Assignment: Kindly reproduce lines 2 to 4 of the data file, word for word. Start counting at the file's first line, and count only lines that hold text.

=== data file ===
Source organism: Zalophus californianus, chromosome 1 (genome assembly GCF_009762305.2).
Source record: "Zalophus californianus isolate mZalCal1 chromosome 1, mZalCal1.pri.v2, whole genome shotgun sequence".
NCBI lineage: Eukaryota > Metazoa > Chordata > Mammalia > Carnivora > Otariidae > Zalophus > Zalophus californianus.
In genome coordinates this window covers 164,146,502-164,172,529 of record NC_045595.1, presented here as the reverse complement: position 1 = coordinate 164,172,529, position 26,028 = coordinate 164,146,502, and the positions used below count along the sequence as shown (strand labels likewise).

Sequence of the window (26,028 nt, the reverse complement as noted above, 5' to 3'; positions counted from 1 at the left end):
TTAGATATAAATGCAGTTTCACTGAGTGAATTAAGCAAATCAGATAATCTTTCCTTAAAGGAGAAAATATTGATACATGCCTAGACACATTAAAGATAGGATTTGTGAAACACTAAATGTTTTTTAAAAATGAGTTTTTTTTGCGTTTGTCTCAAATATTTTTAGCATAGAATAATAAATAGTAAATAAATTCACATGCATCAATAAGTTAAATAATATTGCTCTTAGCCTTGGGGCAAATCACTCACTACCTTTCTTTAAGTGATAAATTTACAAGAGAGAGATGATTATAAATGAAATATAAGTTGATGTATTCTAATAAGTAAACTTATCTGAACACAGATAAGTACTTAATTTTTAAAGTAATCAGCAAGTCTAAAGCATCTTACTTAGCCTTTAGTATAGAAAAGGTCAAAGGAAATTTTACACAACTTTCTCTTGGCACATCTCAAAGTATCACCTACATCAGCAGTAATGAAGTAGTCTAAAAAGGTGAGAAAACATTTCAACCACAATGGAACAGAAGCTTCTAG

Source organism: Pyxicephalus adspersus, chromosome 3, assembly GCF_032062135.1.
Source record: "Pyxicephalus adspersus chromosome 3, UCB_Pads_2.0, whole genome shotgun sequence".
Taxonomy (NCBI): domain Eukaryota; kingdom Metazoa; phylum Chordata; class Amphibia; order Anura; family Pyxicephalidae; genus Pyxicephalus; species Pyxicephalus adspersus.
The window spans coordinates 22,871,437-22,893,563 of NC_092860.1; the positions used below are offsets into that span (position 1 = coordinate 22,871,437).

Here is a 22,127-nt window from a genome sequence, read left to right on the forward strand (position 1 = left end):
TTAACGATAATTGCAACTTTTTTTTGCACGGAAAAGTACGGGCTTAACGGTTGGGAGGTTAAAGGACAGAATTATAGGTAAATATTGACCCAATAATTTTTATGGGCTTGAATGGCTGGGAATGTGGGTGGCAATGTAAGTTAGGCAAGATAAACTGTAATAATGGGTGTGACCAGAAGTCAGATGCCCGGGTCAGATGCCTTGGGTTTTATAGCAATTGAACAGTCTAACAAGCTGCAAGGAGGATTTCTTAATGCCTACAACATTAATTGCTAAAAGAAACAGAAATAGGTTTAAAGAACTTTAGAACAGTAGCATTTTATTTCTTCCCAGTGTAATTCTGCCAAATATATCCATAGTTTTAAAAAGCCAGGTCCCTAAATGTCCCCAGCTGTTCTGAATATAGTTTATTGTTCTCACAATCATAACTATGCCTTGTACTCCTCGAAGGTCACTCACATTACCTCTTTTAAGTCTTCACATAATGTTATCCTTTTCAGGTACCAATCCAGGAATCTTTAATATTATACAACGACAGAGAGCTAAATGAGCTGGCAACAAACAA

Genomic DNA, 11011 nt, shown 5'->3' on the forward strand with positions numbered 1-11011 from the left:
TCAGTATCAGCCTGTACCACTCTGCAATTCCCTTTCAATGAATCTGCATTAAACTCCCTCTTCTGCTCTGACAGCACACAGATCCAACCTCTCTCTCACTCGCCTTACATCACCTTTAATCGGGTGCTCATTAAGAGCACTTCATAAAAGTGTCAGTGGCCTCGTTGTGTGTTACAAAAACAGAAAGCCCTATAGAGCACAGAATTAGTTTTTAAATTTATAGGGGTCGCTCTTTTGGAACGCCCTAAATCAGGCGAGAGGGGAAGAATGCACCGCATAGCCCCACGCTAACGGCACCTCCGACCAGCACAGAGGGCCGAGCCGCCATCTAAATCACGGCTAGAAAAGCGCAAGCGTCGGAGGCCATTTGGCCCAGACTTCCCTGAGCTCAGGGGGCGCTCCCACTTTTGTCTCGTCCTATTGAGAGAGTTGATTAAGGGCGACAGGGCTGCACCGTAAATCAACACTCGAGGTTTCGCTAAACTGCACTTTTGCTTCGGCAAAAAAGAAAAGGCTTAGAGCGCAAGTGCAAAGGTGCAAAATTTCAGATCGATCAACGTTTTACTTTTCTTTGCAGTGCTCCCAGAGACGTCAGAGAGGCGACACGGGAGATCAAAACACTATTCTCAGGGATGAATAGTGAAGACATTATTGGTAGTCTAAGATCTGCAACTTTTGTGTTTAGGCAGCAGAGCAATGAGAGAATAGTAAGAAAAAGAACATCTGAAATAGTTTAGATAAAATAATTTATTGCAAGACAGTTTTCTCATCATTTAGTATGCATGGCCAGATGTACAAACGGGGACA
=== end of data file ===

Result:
Source record: "Zalophus californianus isolate mZalCal1 chromosome 1, mZalCal1.pri.v2, whole genome shotgun sequence".
NCBI lineage: Eukaryota > Metazoa > Chordata > Mammalia > Carnivora > Otariidae > Zalophus > Zalophus californianus.
In genome coordinates this window covers 164,146,502-164,172,529 of record NC_045595.1, presented here as the reverse complement: position 1 = coordinate 164,172,529, position 26,028 = coordinate 164,146,502, and the positions used below count along the sequence as shown (strand labels likewise).